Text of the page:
West Coast: what a way to run a railway

Once upon a time, Britain’s railways were owned by us. British Railways weren’t perfect, but by the late 1980s the service was rather good. New trains were being introduced, and the taxpayer got rather a good deal: BR was one of most efficient, and least subsidised, railway networks in the world. Clever marketing attracted millions more passengers – under the slogan The Age of the Train. (Although the choice of Jimmy Savile may not seem so wise today…) And even the much maligned sandwich was transformed by 1993.

Then political dogma intervened and John Major privatised the lot, even though respected Tory MP and rail expert Robert Adley warned the sell-off would be a poll tax on wheels. Major wanted a return to the ‘big four’ railways but we got First Great Western not the Great Western Railway. The result: a privately owned railway that is hugely more subsidised than when it was state owned, and a bureaucracy that defies belief.

Today, the flaws in that system were shockingly exposed when the Government was humiliated by being forced to scrap the award of the West Coast main line franchise to First Group. Amazingly, the Department of Transport got its sums wrong, which meant incumbent Virgin lost to First Group’s extravagantly optimistic bid, as Robert Peston explained in his blog.

Transport expert Christian Wolmar described rail privatisation in his book On the wrong line as “A malicious attack on an industry the Tories disked, with calamitous results”. (Labour hardly improved things in its 13 years in power.) Today, he commented:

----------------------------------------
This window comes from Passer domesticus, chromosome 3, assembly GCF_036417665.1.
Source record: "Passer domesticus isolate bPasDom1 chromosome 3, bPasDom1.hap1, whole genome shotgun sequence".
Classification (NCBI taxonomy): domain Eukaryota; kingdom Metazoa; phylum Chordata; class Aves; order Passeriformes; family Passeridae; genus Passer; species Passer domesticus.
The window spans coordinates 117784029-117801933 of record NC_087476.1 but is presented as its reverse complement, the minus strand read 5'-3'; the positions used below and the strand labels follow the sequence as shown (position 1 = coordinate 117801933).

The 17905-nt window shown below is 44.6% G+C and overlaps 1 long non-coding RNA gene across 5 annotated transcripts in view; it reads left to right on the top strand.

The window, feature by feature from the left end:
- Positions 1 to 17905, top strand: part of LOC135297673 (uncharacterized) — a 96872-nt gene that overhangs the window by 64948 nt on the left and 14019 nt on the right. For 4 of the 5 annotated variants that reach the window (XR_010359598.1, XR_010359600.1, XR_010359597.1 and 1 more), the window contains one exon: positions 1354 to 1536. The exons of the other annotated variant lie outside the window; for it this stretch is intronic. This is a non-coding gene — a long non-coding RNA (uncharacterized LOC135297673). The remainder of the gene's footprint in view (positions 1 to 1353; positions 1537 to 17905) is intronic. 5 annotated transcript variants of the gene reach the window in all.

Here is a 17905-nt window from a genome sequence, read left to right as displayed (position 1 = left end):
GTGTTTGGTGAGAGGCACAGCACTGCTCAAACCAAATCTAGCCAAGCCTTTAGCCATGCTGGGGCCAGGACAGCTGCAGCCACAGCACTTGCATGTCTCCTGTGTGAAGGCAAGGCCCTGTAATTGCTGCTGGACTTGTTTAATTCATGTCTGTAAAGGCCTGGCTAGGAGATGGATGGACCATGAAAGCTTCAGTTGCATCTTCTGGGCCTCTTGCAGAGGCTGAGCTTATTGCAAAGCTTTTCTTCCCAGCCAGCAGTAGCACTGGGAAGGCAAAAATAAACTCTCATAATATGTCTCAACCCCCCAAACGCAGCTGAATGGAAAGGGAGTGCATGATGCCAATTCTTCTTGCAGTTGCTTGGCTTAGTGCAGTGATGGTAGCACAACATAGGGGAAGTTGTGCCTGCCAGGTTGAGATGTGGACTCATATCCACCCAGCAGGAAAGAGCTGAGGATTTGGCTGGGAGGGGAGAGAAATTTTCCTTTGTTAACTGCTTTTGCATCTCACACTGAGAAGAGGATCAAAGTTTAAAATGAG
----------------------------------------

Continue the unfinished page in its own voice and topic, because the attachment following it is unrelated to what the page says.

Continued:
“Civil servants come and go, and are deliberately trained to be generalists, while the railways need specialists. They also need stability rather than ministers who come and go at the whim of the Prime Minister. It is all too obvious that the way that the Department has been treated as a dumping ground for ministers on the way up or down is also part of the problem.”

Some of the private rail companies have done a good job, including our local line, Chiltern Railways. But Chiltern had a flying start because British Rail transformed every aspect of the line 20 years ago: new track, signalling and trains.

Three civil servants have been suspended because of the West Coast scandal. But no politician will lose their job. No politician will resign. They never do.

PS: BR was a pioneer of modern corporate identity. Its 1965 logo remains as relevant, modern and recognisable 47 years on, acting as a beacon in a fragmented, muddled rail network. Strange to think we still had steam hauled intercity express trains when it first appeared.

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